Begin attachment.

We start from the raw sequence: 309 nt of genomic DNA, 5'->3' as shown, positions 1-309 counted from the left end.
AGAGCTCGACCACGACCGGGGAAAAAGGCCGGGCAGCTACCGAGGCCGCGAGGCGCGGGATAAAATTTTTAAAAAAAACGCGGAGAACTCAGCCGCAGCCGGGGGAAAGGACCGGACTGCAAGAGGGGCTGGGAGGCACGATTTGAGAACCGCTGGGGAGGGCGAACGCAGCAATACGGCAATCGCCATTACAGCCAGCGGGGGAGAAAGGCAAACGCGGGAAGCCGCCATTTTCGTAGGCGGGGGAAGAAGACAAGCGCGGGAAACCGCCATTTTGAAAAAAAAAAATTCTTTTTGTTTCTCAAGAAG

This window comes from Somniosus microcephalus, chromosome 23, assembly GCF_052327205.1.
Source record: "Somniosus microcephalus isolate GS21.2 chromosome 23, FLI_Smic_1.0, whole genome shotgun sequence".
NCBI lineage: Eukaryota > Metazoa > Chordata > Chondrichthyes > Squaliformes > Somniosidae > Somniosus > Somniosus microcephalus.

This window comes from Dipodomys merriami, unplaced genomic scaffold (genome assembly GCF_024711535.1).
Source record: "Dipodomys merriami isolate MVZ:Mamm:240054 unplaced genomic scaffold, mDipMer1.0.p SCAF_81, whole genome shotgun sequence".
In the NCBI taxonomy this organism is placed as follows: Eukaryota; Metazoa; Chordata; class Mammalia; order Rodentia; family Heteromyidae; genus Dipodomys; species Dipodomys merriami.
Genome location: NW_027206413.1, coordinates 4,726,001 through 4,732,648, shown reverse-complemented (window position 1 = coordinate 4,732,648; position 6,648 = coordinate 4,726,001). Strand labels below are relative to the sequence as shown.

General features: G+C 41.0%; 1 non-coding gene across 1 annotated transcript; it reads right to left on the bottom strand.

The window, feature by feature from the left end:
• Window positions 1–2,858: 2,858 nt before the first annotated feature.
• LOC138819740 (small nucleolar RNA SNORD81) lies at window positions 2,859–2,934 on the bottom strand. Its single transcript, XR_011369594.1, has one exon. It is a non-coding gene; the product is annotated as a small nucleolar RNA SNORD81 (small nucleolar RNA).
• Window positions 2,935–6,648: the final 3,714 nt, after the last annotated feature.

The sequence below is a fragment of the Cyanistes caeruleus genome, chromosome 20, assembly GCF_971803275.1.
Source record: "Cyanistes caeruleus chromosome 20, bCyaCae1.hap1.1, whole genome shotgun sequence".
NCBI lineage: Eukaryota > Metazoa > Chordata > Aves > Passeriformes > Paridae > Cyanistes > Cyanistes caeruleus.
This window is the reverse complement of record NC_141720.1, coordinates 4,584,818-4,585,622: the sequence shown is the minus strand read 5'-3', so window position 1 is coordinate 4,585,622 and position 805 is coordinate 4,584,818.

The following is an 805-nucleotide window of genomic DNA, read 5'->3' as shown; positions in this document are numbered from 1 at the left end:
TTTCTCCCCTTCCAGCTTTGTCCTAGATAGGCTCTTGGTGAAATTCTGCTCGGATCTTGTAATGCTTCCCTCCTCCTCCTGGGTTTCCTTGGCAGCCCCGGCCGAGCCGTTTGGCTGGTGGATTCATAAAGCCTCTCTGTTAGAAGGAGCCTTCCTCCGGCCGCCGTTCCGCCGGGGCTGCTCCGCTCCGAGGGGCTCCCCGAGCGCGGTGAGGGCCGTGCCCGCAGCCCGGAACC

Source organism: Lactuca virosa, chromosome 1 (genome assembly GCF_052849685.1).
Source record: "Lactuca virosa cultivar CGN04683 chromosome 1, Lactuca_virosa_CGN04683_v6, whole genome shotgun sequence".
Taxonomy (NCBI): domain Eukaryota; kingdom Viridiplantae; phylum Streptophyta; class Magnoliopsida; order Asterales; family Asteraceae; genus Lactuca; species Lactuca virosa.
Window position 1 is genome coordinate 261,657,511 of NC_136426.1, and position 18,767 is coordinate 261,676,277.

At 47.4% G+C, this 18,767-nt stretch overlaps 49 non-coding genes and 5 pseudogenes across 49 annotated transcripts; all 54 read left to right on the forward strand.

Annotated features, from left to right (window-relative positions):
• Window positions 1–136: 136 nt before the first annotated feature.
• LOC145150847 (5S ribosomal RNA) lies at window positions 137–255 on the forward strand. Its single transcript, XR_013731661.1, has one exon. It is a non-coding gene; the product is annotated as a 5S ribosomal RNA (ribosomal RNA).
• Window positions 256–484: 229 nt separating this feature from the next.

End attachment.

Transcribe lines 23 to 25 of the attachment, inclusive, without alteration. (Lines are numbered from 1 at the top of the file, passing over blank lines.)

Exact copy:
Taxonomy (NCBI): domain Eukaryota; kingdom Viridiplantae; phylum Streptophyta; class Magnoliopsida; order Asterales; family Asteraceae; genus Lactuca; species Lactuca virosa.
Window position 1 is genome coordinate 261,657,511 of NC_136426.1, and position 18,767 is coordinate 261,676,277.

At 47.4% G+C, this 18,767-nt stretch overlaps 49 non-coding genes and 5 pseudogenes across 49 annotated transcripts; all 54 read left to right on the forward strand.